Journalist and activist Paola Ramos is happy to remind the Latinx community that each individual within it matters
We need more people like Paola Ramos.
The journalist and author is eager to see the Latinx community appreciate its own diversity and remind everyone within it that their voices matter and that they are absolutely capable of making a difference.
She isn’t simply paying lip service. Ramos, who boasts more than fourteen thousand followers on Twitter and more than thirty thousand followers on Instagram, has always been a strong voice for the Latinx community—and long before the term “Latinx” was even making the waves it is today. Additionally, she was a political appointee under the Obama administration and served as the deputy director for Hispanic media for Hillary Clinton’s 2016 presidential campaign, just to name two of her high-profile roles. Her current activities—there are many, to be sure—include being a contributor to MSNBC and Telemundo, as well as a host at VICE News.
Today, Ramos has yet another major milestone to look forward to: her book. Finding Latinx: In Search of the Voices Redefining Latino Identity will be released on October 20, 2020, by Penguin Random House, who describes it as an “empowering cross-country travelogue.” Ramos interviewed a wide variety of members of the Latinx community across the United States.
“It was a road trip to discover what it means to be Latino,” she told Hispanic Executive in an interview earlier this year. “From older generations to young people: I conducted so much field research and in-person interviews. It was amazing.”
Refinery29 published an excerpt of Ramos’s book a month ahead of its release, which gives readers a glimpse into what promises to be a richly told, character-filled narrative.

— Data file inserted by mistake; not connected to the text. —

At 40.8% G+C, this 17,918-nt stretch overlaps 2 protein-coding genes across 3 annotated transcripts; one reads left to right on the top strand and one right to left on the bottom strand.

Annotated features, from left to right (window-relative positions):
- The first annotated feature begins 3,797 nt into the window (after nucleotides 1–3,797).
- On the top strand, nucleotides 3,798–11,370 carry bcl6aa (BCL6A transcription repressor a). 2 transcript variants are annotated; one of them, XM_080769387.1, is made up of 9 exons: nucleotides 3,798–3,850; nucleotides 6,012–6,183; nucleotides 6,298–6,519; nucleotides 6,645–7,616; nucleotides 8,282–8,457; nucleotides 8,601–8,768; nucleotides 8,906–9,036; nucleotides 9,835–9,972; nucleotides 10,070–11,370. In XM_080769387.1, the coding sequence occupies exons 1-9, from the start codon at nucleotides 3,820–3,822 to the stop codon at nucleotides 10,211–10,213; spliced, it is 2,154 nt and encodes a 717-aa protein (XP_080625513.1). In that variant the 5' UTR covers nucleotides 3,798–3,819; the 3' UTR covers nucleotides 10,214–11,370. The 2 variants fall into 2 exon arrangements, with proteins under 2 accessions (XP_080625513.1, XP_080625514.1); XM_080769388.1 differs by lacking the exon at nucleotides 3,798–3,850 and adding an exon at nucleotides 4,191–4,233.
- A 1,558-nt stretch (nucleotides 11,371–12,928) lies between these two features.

“The reality is that for decades that ache for change was inside many of us,” Ramos writes in her book. “It was an ache that craved more unity, acceptance, and inclusion—an ache that simply wanted us to be seen. This ache wasn’t felt just inside the bubbles of activism, DC politics, and media—it was a sentiment that lay mostly in the fringes of those very elite spaces: inside homes and out of the public eye. It was in these places that I started recognizing that a lot more people than I thought were not only coming out as Latinx but giving life to that word in a way no dictionary could.”
With the presidential election coming up, Ramos is even more eager for the Latinx community to get out and vote.
“For many communities out there, it is kind of a life and death scenario,” she told Hispanic Executive. “This community has been the number one target of the current administration. Even during [the COVID-19 quarantine], ICE continues to do their raids, the wall is still being constructed, folks are still in detention. Here in New York, four out of ten Latinos have already lost their jobs because of [the pandemic]. It just doesn’t end.”
Bottom line: Ramos wants everyone within the Latinx community to know they have a voice. And an unwavering ally.